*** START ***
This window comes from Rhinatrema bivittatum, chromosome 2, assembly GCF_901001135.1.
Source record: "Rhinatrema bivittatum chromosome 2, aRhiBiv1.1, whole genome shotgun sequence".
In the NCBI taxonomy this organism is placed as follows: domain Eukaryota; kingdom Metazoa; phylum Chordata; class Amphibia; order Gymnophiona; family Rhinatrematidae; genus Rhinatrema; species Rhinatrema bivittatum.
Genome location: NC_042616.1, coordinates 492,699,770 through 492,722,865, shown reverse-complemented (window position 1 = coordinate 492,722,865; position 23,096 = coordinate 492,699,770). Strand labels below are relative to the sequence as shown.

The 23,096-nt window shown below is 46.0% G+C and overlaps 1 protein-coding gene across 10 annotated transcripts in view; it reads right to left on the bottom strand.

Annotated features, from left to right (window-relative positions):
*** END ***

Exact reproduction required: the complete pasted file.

This window comes from Rhinatrema bivittatum, chromosome 2, assembly GCF_901001135.1.
Source record: "Rhinatrema bivittatum chromosome 2, aRhiBiv1.1, whole genome shotgun sequence".
In the NCBI taxonomy this organism is placed as follows: domain Eukaryota; kingdom Metazoa; phylum Chordata; class Amphibia; order Gymnophiona; family Rhinatrematidae; genus Rhinatrema; species Rhinatrema bivittatum.
Genome location: NC_042616.1, coordinates 492,699,770 through 492,722,865, shown reverse-complemented (window position 1 = coordinate 492,722,865; position 23,096 = coordinate 492,699,770). Strand labels below are relative to the sequence as shown.

The 23,096-nt window shown below is 46.0% G+C and overlaps 1 protein-coding gene across 10 annotated transcripts in view; it reads right to left on the bottom strand.

Annotated features, from left to right (window-relative positions):